Health equity means that every person has an equal opportunity to be healthy and well. Opportunities to be healthy and well are often assessed by examining the Seven Vital Conditions, or the Social Determinants of Health (e.g. humane housing, meaningful work and wealth). While achieving health equity is intuitively imperative and a goal of many organizations and change-makers working to advance equitable well-being, it’s also a common challenge. This is because inequities are created when barriers exist that prevent individuals and communities from reaching their full potential to be healthy and well, and there are many such barriers in communities across the Nation. Examples of barriers to well-being include poverty, discrimination, and racism, all of which can have consequences like lack of affordable housing, and lack of access to good-paying jobs or high-quality, culturally appropriate health care. To achieve health equity, we must not only decrease barriers, but also remove the societal circumstances that are a result of these barriers. To be clear, decreasing poverty is positive, but if those in poverty still lack access to health care, we have not achieved health equity.
One of the most difficult things about working toward health equity is that in many cases barriers to well-being exist because of conditions that have persisted in the U.S. for years, if not decades. It’s challenging to reverse these long-standing conditions due to their pervasive nature and the way they are deeply embedded in society. For example, racism in the U.S. is systemic and has historically prevented people of color from having the same opportunities as their white counterparts for economic, physical, and mental health. Without health equity, vulnerable populations are at risk for disparate access to community resources and conditions that create well-being because of economic, cultural, racial, or physical characteristics. Importantly, improved overall population health is not necessarily a sign of increased health equity. Health equity is demonstrated through a decrease in health disparities—worse health outcomes in marginalized groups.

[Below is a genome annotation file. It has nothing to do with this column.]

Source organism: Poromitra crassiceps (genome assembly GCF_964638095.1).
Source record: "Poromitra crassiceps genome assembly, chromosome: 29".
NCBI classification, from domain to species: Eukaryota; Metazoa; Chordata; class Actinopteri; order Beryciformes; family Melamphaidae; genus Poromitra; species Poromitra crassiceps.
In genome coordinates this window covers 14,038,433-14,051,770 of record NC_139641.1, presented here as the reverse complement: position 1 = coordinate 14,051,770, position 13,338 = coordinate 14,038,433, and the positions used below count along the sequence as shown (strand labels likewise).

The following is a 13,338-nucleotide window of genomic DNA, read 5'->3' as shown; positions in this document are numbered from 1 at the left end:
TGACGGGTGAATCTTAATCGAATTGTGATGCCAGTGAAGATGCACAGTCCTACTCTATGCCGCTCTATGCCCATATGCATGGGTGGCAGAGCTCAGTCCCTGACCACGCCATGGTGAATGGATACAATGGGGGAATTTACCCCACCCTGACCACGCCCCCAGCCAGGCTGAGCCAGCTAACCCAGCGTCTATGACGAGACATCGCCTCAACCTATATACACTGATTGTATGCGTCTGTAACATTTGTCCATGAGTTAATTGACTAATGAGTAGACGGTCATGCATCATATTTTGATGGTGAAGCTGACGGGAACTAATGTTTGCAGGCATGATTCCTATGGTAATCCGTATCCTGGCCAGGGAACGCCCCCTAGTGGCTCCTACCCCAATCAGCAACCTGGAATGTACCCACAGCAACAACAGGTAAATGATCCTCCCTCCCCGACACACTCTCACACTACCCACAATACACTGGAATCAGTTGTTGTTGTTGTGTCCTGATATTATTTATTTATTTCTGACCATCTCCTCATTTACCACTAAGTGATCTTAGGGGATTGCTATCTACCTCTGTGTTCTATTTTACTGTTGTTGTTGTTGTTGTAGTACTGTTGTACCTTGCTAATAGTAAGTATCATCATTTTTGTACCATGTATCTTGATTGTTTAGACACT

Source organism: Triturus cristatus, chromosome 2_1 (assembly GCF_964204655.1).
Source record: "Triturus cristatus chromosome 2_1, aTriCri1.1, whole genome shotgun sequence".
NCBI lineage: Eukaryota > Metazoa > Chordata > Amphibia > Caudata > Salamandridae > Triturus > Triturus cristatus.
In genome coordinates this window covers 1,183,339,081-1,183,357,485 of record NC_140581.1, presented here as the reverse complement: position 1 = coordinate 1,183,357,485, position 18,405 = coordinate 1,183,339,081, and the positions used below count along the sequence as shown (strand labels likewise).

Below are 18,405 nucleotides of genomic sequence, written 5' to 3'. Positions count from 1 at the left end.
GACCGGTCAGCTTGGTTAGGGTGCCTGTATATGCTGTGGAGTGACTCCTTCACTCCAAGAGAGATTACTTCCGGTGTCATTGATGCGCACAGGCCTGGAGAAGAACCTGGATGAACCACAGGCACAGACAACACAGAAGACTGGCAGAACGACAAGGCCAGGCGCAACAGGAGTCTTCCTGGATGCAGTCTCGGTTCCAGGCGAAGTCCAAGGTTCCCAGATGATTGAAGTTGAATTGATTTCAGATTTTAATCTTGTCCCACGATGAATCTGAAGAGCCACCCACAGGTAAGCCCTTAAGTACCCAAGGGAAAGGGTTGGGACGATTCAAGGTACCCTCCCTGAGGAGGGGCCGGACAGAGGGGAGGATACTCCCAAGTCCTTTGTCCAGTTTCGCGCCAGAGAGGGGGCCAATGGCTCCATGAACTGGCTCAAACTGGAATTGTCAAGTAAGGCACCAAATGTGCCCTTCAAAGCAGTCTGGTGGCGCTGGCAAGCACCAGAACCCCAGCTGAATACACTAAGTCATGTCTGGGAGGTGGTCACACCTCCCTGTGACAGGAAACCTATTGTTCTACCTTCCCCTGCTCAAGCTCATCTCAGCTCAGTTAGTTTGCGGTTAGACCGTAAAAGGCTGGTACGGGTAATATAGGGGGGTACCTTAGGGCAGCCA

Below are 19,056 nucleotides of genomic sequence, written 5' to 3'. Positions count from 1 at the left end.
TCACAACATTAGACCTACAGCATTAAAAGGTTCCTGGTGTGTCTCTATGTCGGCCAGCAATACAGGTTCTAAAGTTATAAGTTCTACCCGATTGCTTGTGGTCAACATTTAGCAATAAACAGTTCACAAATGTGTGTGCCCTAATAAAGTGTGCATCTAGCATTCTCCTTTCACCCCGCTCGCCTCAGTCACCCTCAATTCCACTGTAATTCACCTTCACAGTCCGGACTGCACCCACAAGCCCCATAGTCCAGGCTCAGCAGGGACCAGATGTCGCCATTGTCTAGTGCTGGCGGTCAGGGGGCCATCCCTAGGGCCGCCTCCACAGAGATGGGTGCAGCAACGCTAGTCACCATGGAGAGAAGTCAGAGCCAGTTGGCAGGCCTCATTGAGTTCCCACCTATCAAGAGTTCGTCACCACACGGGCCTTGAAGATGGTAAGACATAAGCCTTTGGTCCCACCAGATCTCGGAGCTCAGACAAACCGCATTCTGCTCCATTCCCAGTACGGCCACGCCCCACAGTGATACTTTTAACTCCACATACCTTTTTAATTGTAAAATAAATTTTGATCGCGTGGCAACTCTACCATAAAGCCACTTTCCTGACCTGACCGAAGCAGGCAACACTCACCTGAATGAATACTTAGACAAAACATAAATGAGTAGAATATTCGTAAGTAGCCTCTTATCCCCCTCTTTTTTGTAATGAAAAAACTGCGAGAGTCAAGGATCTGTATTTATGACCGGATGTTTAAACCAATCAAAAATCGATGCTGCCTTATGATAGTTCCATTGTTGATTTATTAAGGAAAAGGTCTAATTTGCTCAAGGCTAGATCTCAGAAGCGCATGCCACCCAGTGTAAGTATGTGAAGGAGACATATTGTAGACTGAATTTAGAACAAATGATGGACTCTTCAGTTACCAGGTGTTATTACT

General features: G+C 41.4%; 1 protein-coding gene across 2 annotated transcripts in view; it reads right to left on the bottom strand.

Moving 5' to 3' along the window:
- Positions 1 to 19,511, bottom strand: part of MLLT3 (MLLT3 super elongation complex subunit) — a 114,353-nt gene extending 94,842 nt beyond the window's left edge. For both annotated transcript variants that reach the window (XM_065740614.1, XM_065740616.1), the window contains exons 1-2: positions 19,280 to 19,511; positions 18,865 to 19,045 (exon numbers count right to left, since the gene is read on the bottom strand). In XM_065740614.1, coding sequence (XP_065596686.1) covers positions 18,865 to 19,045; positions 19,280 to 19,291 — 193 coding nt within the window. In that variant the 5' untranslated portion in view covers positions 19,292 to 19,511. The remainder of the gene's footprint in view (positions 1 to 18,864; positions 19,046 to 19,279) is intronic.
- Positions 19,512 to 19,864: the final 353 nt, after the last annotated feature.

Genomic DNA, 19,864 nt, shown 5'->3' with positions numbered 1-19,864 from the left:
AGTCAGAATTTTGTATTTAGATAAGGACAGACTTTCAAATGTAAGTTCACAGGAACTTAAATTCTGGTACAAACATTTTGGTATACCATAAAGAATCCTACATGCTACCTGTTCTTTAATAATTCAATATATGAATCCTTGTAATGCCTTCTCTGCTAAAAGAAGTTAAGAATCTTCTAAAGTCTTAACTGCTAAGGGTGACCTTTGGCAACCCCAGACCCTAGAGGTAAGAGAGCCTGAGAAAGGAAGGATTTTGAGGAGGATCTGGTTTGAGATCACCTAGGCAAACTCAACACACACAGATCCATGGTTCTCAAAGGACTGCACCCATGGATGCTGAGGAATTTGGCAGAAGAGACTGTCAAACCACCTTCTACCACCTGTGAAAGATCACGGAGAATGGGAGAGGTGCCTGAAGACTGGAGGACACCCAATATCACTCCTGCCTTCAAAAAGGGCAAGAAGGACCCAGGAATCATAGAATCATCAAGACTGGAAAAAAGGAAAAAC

While overall health in the U.S. has improved significantly in the last century (the life expectancy today is drastically improved as compared to 100 years ago), health disparities persist. We see evidence of this even in the recent progression of the COVID-19 pandemic, where people of color are disproportionately represented among coronavirus cases.
Achieving increased health equity will require engagement with people in historically marginalized communities that have experienced barriers to well-being, many of whom are advocating for themselves in unprecedented and impactful ways. It will also require allyship and commitment and work from stewards across systems and sectors to decrease barriers to conditions that lead to well-being. Adoption of a well-being framework like the Vital Conditions for Well-Being acknowledges the interconnectedness of our physical health to the community conditions in which we live, and the corresponding disparities in these conditions because of a lack of health equity. Additionally, as we consider use of data and measurement to track progress toward health equity, “a commitment to health equity requires constant monitoring not only of overall (average) levels of health and the resources [conditions] needed for health in a whole population, but also routinely comparing how more and less advantaged groups within that population are faring.”